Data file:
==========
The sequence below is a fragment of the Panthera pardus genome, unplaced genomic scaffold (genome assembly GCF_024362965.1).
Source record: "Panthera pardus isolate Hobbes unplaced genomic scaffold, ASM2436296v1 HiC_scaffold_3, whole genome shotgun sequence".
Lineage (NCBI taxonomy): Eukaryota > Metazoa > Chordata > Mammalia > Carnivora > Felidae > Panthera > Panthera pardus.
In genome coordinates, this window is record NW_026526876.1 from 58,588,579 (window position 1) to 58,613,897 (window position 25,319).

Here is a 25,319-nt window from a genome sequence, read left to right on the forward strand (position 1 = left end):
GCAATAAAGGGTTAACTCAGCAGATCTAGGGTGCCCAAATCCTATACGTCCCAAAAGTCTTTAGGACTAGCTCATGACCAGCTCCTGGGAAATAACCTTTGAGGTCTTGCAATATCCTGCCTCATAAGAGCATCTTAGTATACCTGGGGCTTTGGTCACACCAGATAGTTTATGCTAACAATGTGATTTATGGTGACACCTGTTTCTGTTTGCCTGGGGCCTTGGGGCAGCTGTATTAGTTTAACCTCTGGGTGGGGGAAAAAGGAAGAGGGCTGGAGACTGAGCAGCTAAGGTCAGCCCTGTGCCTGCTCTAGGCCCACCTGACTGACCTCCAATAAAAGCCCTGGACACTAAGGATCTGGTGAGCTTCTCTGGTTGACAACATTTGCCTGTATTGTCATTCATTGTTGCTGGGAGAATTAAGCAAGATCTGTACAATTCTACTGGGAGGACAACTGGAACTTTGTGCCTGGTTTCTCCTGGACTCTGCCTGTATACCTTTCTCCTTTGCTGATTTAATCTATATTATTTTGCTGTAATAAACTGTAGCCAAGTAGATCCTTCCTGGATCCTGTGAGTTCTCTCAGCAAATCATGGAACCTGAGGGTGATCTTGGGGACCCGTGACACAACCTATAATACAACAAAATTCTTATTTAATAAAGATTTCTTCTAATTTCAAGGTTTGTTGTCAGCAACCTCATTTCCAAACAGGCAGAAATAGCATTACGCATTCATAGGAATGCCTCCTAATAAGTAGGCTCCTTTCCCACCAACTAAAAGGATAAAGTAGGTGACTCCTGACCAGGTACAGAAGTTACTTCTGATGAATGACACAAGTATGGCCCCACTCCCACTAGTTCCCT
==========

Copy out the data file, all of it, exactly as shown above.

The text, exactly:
The sequence below is a fragment of the Panthera pardus genome, unplaced genomic scaffold (genome assembly GCF_024362965.1).
Source record: "Panthera pardus isolate Hobbes unplaced genomic scaffold, ASM2436296v1 HiC_scaffold_3, whole genome shotgun sequence".
Lineage (NCBI taxonomy): Eukaryota > Metazoa > Chordata > Mammalia > Carnivora > Felidae > Panthera > Panthera pardus.
In genome coordinates, this window is record NW_026526876.1 from 58,588,579 (window position 1) to 58,613,897 (window position 25,319).

Here is a 25,319-nt window from a genome sequence, read left to right on the forward strand (position 1 = left end):
GCAATAAAGGGTTAACTCAGCAGATCTAGGGTGCCCAAATCCTATACGTCCCAAAAGTCTTTAGGACTAGCTCATGACCAGCTCCTGGGAAATAACCTTTGAGGTCTTGCAATATCCTGCCTCATAAGAGCATCTTAGTATACCTGGGGCTTTGGTCACACCAGATAGTTTATGCTAACAATGTGATTTATGGTGACACCTGTTTCTGTTTGCCTGGGGCCTTGGGGCAGCTGTATTAGTTTAACCTCTGGGTGGGGGAAAAAGGAAGAGGGCTGGAGACTGAGCAGCTAAGGTCAGCCCTGTGCCTGCTCTAGGCCCACCTGACTGACCTCCAATAAAAGCCCTGGACACTAAGGATCTGGTGAGCTTCTCTGGTTGACAACATTTGCCTGTATTGTCATTCATTGTTGCTGGGAGAATTAAGCAAGATCTGTACAATTCTACTGGGAGGACAACTGGAACTTTGTGCCTGGTTTCTCCTGGACTCTGCCTGTATACCTTTCTCCTTTGCTGATTTAATCTATATTATTTTGCTGTAATAAACTGTAGCCAAGTAGATCCTTCCTGGATCCTGTGAGTTCTCTCAGCAAATCATGGAACCTGAGGGTGATCTTGGGGACCCGTGACACAACCTATAATACAACAAAATTCTTATTTAATAAAGATTTCTTCTAATTTCAAGGTTTGTTGTCAGCAACCTCATTTCCAAACAGGCAGAAATAGCATTACGCATTCATAGGAATGCCTCCTAATAAGTAGGCTCCTTTCCCACCAACTAAAAGGATAAAGTAGGTGACTCCTGACCAGGTACAGAAGTTACTTCTGATGAATGACACAAGTATGGCCCCACTCCCACTAGTTCCCT